For Mack Schneider, there are two things in the world: roller derby and everything else. Since happening upon the sport about three years ago, Schneider has quickly moved up through the ranks to become a sought-after roller derby trainer and fierce competitor. But more importantly, Schneider said their involvement in the Ohio Roller Girls inspired them to recover from an eating disorder and become part of an empowering feminist community. Now Schneider is working to make roller derby not only a hobby, but a livelihood as well, opening Columbus' only roller-derby-centric shop, Next Level Skate Shop (4410 Indianola Ave.). On Nov. 29, Schneider is opening the doors to the public and taking the next step at making their derby dreams a full-on reality.

Editor's note: Mack Schneider identifies as non-binary and prefers to use plural pronouns.

For Mack Schneider, there are two things in the world: roller derby and everything else. Since happening upon the sport about three years ago, Schneider has quickly moved up through the ranks to become a sought-after roller derby trainer and fierce competitor. But more importantly, Schneider said their involvement in the Ohio Roller Girls inspired them to recover from an eating disorder and become part of an empowering feminist community. Now Schneider is working to make roller derby not only a hobby, but a livelihood as well, opening Columbus' only roller-derby-centric shop, Next Level Skate Shop (4410 Indianola Ave.). On Nov. 29, Schneider is opening the doors to the public and taking the next step at making their derby dreams a full-on reality.

Roller Derby is my whole life. There is nothing like it. I was having a really hard time in my life, I had relapsed [with my eating disorder] two or three times, and was dealing with some tough mental health stuff. I don't remember how it became a thing in my life; I just decided to go try it. I went to a "wannabe clinic" and everybody was like, "Wow, you're really good at skating." I used to play very competitive [Tier 1 Elite Hockey League] ice hockey, but I had never even watched a roller derby bout. I made it a point to watch one of the games, and I thought, "This is amazing. I want to do this!" A few weeks later I tried out for the actual league.

Roller derby was the only thing that was stronger than my eating disorder. Roller derby is so much more than a sport; it's a community. It feels so awesome to be a part of this inclusive, supportive group. The whole competitive, "girl-hate" thing doesn't exist there. Everyone lifts each other up. We all, as a league, want to be better together, and that feels really incredible. It's an amazing support system for me and helped me through a lot of my body image stuff. Part of the reason I decided to recover from my eating disorder as an adult was because I wanted to be good at roller derby. If I wanted the energy to skate and be better, I had to take better care of myself.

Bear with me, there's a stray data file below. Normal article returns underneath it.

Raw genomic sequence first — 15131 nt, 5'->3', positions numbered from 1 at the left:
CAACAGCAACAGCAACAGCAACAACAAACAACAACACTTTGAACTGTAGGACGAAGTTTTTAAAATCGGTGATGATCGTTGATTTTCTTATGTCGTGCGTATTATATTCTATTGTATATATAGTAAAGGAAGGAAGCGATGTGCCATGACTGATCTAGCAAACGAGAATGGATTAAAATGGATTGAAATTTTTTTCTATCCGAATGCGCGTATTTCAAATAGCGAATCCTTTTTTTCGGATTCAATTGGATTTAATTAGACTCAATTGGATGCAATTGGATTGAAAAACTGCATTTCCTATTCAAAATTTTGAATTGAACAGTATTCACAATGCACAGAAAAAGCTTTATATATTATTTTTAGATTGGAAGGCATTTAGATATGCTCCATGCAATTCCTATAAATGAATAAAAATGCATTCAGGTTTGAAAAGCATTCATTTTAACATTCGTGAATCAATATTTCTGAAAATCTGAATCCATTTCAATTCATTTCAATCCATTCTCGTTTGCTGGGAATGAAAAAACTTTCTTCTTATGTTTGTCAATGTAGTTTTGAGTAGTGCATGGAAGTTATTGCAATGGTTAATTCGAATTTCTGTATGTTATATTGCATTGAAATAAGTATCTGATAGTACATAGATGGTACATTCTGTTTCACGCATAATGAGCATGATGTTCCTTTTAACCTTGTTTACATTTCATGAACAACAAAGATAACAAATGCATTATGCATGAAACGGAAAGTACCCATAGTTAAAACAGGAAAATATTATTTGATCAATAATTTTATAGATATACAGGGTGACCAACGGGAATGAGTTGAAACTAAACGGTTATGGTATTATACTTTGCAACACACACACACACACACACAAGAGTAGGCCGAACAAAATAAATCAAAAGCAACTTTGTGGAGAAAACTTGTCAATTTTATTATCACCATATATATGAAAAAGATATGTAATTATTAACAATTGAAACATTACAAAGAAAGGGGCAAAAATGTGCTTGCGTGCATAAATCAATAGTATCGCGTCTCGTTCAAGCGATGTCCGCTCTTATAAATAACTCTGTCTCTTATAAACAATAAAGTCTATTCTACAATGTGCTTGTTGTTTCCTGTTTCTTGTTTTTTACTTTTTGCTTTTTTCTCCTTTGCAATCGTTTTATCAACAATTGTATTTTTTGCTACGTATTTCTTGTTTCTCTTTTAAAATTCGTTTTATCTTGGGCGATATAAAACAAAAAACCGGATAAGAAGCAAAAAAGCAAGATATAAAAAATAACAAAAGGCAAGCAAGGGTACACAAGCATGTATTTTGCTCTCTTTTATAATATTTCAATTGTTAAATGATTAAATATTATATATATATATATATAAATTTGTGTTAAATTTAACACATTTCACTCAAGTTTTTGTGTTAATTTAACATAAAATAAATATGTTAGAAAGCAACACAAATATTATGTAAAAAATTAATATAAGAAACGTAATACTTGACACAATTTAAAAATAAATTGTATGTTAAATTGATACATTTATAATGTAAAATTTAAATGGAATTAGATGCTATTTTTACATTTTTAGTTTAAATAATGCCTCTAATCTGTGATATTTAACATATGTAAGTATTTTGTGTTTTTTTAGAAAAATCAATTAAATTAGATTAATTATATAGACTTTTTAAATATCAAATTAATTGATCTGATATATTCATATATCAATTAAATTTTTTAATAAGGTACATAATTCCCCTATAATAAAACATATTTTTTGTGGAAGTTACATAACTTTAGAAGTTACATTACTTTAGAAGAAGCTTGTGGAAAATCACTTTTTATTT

I needed to make roller derby what I was doing with my life. Opening my shop was pretty terrifying. I'm actually a pretty "play it safe" type person. I'm pretty neurotic with a lot of stuff. But I was in a place where I thought, "What I am doing right now isn't fulfilling. I need to figure out what my next thing is." Everybody was saying we needed a skate shop, so I sent out a market survey and people seemed really supportive. Rearranging your whole life to open a business is terrifying, but so far I've had a lot of support that eased my nerves. Plus, the way things have come together for me through this process, it's like the universe is giving me a nod and a wink. This is what I need to be doing right now, even if it fails miserably.

There just aren't roller derby shops in Columbus. The closest shop is Skater's Edge in Cleveland. You either drive two hours, or wait for a tournament to get skates and gear, or take your chances ordering online. I want the other participants to have access to the gear they need to keep themselves safe and keep rolling. Roller derby is underserved in Columbus. Of all towns, I'd figure Columbus would be more into it, since people here are totally into alternative sports. I always feel surprised that we don't have a regular following, but we are still able to fill our venues pretty well when we play. I think it's definitely growing.

Women and trans people owning businesses is important. Politically, I am pretty anti-capitalist, so it was hard for me to justify becoming a participant in the capitalist system. I came to the conclusion that being able to garner resources for a community and reinvest in that community was valuable. I think women and trans-identifying people owning businesses can begin to dismantle the systems that are presently in place. There is no such thing as ethical consumption, so it's about which is the lesser evil. Being able to call the shots on how I consume things as a business, how I treat employees and how I treat other consumers is a really big deal.